Yes, the McIntosh MHA-100 ($4,500 USD). This was not the new MHA-150 with the newer chipset that handles DSD and DXD files, but hey, beggars can't be choosers, right? The side benefit of this exercise is that the MHA-100 was plugged into a wall of available headphones for sale which were easily choosable. Since I didn't have much time and since most of the selection was lower to medium priced Grados, I chose to A/B test the PM-1 against the Sennheiser HD-800S (USD $1,599). The store also had a Sony HAP-S1 (USD $999) but I didn't have time to audition it.
Macbook Pro (2010) upgraded to flash storage
JRiver Media Center 22
McIntosh MHA-100 amp
I brought my collection of high-res music, consisting mainly of jazz, classical and some pop.
Album: Chicago Transit Authority
Sample rate: 24/192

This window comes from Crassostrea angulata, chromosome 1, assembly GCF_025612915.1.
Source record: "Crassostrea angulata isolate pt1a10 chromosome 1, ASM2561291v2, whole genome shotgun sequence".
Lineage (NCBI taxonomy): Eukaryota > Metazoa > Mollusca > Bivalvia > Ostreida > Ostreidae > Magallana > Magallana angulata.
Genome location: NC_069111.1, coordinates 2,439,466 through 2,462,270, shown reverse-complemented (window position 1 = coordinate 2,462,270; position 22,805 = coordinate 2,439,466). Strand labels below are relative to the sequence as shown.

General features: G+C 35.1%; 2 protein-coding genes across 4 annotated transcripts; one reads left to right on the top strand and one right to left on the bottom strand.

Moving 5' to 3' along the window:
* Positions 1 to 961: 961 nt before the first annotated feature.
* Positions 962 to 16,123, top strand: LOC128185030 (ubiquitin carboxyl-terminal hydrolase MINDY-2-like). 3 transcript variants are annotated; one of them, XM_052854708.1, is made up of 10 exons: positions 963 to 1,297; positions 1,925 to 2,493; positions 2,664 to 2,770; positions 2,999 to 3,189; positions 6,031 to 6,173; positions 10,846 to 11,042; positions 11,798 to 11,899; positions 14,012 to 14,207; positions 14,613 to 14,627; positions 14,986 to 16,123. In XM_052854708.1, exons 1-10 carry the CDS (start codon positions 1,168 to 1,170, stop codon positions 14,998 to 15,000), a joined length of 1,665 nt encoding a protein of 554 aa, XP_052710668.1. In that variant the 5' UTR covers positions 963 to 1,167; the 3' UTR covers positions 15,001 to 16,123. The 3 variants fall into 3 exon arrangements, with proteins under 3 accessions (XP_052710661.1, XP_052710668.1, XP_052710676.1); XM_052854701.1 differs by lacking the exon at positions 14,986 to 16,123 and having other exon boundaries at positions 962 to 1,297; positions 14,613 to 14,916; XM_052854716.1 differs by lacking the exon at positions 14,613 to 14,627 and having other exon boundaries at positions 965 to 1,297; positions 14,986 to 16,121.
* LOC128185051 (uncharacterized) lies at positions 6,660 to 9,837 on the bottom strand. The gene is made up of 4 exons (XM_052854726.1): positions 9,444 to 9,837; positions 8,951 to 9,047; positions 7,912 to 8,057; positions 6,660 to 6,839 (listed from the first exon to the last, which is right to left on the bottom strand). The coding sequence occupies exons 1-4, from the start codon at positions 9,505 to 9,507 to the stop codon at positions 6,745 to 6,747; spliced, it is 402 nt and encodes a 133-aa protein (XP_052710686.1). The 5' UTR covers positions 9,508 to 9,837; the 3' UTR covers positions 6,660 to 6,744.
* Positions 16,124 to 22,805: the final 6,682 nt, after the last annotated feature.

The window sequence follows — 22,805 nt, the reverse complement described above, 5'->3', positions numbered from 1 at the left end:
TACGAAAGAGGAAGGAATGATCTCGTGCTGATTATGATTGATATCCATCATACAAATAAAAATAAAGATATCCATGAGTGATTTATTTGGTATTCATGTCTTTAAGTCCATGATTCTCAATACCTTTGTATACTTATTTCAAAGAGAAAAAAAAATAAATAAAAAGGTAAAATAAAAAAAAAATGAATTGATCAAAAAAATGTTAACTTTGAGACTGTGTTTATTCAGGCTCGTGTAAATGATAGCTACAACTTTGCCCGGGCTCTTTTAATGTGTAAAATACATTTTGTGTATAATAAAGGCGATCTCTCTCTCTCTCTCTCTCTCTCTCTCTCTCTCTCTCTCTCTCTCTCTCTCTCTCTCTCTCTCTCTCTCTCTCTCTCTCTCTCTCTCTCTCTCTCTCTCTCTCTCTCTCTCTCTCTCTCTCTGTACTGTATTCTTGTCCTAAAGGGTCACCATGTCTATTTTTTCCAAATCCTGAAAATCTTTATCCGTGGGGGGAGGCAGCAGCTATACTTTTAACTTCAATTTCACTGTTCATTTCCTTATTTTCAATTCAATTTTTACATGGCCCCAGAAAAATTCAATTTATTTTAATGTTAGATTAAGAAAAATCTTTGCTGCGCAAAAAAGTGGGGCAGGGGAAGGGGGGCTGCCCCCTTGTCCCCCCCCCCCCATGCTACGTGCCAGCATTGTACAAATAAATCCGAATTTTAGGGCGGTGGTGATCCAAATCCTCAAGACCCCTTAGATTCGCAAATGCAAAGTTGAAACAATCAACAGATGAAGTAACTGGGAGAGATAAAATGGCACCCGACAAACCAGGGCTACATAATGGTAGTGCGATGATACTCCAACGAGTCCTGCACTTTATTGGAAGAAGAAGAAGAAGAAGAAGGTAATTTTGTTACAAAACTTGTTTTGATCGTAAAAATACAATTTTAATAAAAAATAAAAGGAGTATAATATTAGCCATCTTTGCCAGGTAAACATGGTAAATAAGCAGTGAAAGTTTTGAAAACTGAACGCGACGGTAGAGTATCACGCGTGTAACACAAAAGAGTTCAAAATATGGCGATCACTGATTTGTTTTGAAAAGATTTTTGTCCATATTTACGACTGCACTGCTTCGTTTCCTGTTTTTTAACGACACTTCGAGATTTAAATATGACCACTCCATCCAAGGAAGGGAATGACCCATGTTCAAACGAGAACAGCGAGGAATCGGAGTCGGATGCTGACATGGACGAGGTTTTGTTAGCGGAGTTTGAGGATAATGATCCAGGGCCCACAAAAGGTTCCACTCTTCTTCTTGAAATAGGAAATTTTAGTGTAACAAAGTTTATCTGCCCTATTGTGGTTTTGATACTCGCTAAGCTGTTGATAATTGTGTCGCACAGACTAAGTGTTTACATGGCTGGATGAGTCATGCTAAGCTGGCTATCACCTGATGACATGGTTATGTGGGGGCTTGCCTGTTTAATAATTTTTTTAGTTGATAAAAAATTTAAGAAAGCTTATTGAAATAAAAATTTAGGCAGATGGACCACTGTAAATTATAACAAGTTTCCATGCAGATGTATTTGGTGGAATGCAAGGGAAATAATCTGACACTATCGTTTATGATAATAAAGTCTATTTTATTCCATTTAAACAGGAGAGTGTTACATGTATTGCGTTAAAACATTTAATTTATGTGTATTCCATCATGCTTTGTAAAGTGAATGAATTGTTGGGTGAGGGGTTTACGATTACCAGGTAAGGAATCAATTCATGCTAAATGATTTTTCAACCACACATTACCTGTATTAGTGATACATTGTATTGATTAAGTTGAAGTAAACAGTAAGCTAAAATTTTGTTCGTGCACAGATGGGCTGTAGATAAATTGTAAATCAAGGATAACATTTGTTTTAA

This is an older recording a good start with a nice transfer from the original analog master to an ALAC recording. On first impression, you understand what having a high quality amp, analog stage and D/A converter mean to the recording. It's not that the HA-2 couldn't handle things. But there is only so much that a portable player with limited power can accomplish. And while many prefer tube amps, the Mc MHA-100 produced a sound signature favorable to most ears. For the first time, the PM-1s really felt like they were being driven by something superior. I couldn't resist then changing over to the Sennheisers. I has listened to the older HD-800s two years earlier and knew that the sound was going to be different, and right I was. The PM-1s aren't really anything like the HD-800s which makes the signature a big matter of personal preference. The HD-800S has that "air" that everyone talks about that distinquish itself from other products. Highs are its forte and clear distinction and separation of the instruments. The big different between the two products is the midrange and lower-midrange. Although the Sennheisers are good all the way down to 5hz, this is a product that didn't accentuate the midrange and lower midrange at all. This is obviously by design, but if you expect your music to have a greater "punch", you should look elsewhere. If you think that the PM-1 and products like it add too much of this kind of color to the music, you should look elsewhere. But I do think that the PM-1 sound closer to my loudspeakers than the HD-800S. So that may influence your purchase too.